Red, White and Royal Blue – Book Review

Hello lovelies!

How does one begin with such a wonderful book? I always think it’s ironic how words fail me when I need to convey how amazing a book was. I wish I had Henry’s gift with words.

Title: Red, White and Royal Blue

Author: Casey McQuiston

Summary: When his mother became President, Alex Claremont-Diaz was promptly cast as the American equivalent of a young royal. Handsome, charismatic, genius—his image is pure millennial-marketing gold for the White House. There’s only one problem: Alex has a beef with the actual prince, Henry, across the pond. And when the tabloids get hold of a photo involving an Alex-Henry altercation, U.S./British relations take a turn for the worse. (Goodreads)

Rating: FIVE FANTASTIC STARS

Writing style

You mean to tell me this is a debut novel? Now, McQuiston’s writing style is a gift. How did she manage to flawlessly paint all of the characters even down to Liam who was present in the book for 10 seconds? The enemies-to-lovers trope was impeccable and did not feel rushed. Every word, every sentence, every page was perfect. I was alternatively laughing, cringing, crying and swooning.

I loved how everything was well detailed and believable. I loved how the book was mingled with politics, history, royalty and the media. I loved the setting of the book. It was wonderful because the details were perfect. They were always spot on and perfect. The focus on Texas and how it all wrapped-up perfectly in the end made me cry.

The romance was absolutely incredible. I can only hope for that kind of love. It felt real, honest and pure. When there is so much at stake it is easy to lose one’s personality but the characters loved deeply.

My favorite part where their emails. They were witty, funny and sweet. The letters that were attached always hit true. I adored them; I loved how they had double meanings and gave us a glimpse into the character’s love. Ironically their emails where their own their modern love letters. I cannot imagine the research that went into this. And who knew there are so many queer historic love letters out there? It’s so sad how history erases love when it deals with people of the same sex.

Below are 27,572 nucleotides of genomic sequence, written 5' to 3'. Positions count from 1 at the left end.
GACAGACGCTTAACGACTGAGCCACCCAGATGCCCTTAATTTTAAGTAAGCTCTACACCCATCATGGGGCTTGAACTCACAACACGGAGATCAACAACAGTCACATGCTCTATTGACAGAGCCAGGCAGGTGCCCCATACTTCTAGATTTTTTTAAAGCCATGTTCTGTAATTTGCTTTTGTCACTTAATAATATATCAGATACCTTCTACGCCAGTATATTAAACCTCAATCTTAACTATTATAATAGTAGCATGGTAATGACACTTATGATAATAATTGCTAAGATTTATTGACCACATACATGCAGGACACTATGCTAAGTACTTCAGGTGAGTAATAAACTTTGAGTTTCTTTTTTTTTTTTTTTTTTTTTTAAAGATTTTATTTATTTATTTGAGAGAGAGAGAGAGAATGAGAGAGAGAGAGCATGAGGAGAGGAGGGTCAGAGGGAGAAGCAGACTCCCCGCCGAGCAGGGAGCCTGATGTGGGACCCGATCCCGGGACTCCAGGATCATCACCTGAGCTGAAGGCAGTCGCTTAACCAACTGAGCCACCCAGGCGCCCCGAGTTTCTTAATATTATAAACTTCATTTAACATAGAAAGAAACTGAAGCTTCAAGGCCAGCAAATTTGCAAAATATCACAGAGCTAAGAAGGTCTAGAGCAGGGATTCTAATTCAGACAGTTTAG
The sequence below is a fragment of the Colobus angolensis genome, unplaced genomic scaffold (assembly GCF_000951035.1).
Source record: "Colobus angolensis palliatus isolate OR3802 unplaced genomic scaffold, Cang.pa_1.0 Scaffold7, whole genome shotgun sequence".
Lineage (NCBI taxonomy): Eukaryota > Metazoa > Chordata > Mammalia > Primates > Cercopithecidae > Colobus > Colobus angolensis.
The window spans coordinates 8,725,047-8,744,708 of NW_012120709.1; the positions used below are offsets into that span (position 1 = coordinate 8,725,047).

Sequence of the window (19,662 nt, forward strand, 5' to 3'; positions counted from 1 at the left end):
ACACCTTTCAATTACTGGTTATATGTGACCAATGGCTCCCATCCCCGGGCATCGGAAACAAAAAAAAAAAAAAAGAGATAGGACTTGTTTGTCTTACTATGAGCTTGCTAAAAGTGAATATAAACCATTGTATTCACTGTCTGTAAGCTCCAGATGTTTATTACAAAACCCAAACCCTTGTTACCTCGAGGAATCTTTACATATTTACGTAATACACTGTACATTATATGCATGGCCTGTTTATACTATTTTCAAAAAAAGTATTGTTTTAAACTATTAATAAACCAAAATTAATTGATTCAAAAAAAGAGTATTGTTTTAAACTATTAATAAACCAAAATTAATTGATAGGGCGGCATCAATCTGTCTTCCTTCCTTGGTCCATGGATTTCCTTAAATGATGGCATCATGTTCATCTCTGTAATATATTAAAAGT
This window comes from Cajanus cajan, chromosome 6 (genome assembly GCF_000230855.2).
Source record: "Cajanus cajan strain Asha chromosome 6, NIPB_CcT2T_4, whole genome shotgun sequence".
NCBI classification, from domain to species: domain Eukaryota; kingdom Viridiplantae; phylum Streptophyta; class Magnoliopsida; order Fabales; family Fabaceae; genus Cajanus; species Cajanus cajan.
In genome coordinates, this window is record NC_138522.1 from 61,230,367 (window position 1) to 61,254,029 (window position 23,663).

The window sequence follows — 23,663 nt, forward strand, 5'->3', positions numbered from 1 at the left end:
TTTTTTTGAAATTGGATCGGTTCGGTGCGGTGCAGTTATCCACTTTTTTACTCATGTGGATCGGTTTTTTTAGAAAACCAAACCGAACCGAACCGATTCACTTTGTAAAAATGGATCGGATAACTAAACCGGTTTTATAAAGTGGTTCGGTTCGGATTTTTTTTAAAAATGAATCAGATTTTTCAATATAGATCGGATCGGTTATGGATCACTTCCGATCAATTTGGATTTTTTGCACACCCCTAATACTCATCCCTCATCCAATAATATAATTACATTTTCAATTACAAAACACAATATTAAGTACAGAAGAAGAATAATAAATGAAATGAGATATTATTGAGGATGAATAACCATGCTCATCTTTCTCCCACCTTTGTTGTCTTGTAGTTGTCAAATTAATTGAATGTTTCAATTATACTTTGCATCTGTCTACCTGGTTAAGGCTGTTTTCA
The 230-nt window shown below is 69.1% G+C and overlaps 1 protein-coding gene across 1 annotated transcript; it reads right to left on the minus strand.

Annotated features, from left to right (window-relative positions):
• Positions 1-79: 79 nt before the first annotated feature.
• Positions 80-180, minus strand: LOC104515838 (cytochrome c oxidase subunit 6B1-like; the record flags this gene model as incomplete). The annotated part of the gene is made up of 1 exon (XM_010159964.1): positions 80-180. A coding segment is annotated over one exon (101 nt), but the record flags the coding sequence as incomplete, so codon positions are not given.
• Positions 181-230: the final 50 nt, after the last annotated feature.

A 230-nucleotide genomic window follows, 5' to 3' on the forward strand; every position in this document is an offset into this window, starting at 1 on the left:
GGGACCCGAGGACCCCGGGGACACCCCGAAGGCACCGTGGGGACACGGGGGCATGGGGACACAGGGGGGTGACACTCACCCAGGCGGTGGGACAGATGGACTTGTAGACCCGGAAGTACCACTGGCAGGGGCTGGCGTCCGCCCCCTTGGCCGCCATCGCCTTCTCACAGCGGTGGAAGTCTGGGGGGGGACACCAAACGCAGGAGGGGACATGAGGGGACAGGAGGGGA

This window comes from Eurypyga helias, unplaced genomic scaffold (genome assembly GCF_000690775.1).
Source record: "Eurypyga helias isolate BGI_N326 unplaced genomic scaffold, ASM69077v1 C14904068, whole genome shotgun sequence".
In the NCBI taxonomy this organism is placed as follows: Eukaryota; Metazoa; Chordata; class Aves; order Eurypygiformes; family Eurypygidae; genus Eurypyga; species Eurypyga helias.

“Thinking about history makes me wonder how I’ll fit into it one day, I guess. And you too. I kinda wish people still wrote like that. History, huh? Bet we could make some.” 

― Casey McQuiston, Red, White & Royal Blue

Characters

Henry George Edward James Fox-Mountchristen-Windsor is precious. I felt each of his emotions deeply. He is caring, selfless and oh, so loving. I loved how he learned to love himself, how he showed Alex all his favourite places and how he is both shy and bold. How I wish he were real…

Alex Claremont- Diaz’s sarcasm is the very essence of this book. If I had a drink every time he said “f**ck” I would have been drunk for the entirety of this book. He was just so funny. The banter in this novel was phenomenal. Alex’s interaction with everyone were so funny. His sexual awakening or rather understanding was beautiful and I loved how he came to terms with who he was. Someone’s sexuality does not change the person they are and this book managed to show that exactly.

Other characters:

Every character had depths, layers and had a full and well-developed personality. Hell they even seemed real.

The fantastic six are what dreams are made of. Every character was so important; I loved Beatrice’s sassiness, Nora’s irony, Pez’ confidence and June’s love. I’m a sucker for a good group of friends in books and they were just fantastic!

Overall rating

Red, White and Royal Blue is a very important book; it’s sad but we are not at a point where LGBTQ relationships are normalized and seen as okay. Love is love is love is love. Do yourself a favor and read this wonderfully-crafted, funny and brilliant book. It is worth all the hype it gets and it even deserves more. I understand why it won Goodreads’s 2019 Best Romance and also Best Debut novel. It was fantastic I am definitely going to read it again.

3 thoughts on “Red, White and Royal Blue – Book Review

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